People moving to Malmö to study now have to wait as long as a year to receive accommodation, Milena Milosavljević, the president of the Student Union in the city, has told The Local. The situation, she says, is "urgent and acute".

INTERVIEW: International students 'vulnerable' to Swedish housing shortages

The Sofa Project, run by the Student Union Malmö, received 80 applications this year from students who wanted to rent short-term accommodation, showing just how acute the current housing shortage is.

These 80 applicants were vying for one of seven spots, ranging from a spare room to a sofa bed – from hosts who sign up to offer their spaces to new arrivals.  As the programme only had seven hosts registered this year, the project had to close its application page to others, otherwise the number would have surpassed 80.

“They are ready to come to Malmö and sleep on a sofa bed at a stranger’s house before they find accommodation,” Milosavljević told The Local. 

Malmö recently received a red designation from the Swedish National Union of Students, which publishes an annual report assessing the housing situation in university towns and cities across Sweden. A red designation means that finding suitable accommodation as a student takes more than one semester. The report found that 61 percent of students live in a city that has been designated a red ranking.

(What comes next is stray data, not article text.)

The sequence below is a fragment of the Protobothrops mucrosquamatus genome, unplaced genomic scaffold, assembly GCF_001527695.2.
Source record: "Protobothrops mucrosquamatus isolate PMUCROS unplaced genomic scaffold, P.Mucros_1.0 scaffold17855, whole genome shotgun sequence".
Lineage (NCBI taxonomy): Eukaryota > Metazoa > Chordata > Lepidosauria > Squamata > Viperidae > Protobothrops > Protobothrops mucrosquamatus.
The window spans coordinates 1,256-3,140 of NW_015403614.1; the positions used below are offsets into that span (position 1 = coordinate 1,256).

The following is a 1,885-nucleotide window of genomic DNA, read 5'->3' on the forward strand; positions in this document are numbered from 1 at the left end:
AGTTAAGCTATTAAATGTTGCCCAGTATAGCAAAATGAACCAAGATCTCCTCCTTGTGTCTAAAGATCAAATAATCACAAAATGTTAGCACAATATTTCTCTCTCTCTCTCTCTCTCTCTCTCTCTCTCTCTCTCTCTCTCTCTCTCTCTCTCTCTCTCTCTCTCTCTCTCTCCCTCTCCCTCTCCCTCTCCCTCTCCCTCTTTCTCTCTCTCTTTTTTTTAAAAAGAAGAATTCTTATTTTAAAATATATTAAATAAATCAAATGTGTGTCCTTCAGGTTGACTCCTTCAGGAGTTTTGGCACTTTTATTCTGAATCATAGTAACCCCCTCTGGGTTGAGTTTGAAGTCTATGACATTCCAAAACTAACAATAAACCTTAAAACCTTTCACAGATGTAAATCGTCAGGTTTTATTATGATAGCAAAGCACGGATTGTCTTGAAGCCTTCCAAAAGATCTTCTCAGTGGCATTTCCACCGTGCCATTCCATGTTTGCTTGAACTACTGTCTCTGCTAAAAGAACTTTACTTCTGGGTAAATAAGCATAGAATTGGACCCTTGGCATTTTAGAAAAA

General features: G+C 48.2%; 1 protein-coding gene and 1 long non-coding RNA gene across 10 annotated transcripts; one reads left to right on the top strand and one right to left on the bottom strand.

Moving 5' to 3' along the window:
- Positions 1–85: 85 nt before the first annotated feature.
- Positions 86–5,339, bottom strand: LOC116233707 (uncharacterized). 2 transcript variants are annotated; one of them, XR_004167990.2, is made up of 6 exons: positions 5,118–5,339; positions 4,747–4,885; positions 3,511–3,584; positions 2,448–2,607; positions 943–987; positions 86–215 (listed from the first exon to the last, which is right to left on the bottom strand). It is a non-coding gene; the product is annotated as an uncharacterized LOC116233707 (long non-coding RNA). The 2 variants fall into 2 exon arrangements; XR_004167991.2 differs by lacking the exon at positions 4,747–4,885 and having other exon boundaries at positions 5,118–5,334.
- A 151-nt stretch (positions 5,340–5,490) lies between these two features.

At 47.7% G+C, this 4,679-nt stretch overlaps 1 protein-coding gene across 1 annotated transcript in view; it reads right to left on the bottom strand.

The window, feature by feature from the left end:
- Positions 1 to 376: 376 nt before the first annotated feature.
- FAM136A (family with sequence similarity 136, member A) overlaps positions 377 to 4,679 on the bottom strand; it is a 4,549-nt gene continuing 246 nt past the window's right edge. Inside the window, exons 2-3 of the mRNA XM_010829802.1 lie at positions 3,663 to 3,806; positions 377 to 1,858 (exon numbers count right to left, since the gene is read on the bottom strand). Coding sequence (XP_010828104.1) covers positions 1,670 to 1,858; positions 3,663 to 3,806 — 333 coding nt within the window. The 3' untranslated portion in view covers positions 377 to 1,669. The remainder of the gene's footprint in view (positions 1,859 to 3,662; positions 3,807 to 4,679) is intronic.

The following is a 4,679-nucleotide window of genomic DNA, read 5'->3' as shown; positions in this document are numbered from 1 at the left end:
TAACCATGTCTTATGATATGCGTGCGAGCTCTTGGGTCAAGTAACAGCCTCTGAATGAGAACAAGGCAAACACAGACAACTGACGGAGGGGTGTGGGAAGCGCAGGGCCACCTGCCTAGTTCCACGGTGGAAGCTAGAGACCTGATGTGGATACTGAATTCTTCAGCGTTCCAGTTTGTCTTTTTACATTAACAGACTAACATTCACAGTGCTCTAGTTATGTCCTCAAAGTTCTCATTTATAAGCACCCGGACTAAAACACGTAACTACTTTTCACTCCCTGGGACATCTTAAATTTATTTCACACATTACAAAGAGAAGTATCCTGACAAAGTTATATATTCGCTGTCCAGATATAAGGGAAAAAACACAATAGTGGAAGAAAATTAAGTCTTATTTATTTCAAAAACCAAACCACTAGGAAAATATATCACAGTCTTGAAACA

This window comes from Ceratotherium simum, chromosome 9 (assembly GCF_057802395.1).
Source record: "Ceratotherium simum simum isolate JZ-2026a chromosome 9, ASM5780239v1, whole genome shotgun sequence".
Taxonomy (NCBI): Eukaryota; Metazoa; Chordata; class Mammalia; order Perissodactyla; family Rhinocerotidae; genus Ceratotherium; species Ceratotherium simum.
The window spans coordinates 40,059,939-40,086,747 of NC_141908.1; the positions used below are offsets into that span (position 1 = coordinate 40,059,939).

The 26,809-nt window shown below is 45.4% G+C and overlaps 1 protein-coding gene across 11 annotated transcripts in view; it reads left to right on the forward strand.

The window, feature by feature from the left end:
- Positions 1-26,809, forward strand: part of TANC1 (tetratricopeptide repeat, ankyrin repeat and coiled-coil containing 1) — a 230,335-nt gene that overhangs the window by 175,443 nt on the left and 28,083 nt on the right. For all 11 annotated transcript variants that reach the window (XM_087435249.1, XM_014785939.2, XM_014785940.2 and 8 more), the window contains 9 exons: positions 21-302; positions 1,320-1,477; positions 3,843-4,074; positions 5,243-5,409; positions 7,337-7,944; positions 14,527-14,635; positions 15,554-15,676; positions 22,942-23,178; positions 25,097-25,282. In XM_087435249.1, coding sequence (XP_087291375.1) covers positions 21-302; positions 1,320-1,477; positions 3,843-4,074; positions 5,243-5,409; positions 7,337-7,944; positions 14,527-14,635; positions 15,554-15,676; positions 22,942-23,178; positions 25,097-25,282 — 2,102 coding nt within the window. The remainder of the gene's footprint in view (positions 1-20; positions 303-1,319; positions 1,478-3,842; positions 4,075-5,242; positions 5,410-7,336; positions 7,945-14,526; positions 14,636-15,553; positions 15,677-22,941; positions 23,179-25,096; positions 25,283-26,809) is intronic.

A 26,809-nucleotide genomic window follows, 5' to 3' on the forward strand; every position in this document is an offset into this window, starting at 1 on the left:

READ ALSO: Sweden’s student union warns that housing shortages are back this semester

“The reality of Malmö and the reason why it became red is that to find suitable accommodation you have to wait up to a year,” Milosavljević said.

Some individuals, she said might have to wait up to three years to find their own accommodation, making do with second-hand contracts, long commutes, and living with family members in the meantime. For newly-arrived international students, who lack personal numbers when they move here and so cannot join Swedish housing queues, looking for suitable housing becomes a complex task.

“International students are more vulnerable because they don’t have a personal number to enter the system before they come to Sweden,” Milosavljević explained.

Milosavljević herself moved to Malmö as an international, fee-paying student. Because she paid tuition, she was offered housing by Malmö University. Based in part on her own experience, Milosavljević explained that the housing issue cannot be reduced to a shortage in the number of flats and rooms. There is also a shortage of appropriate housing options for different needs.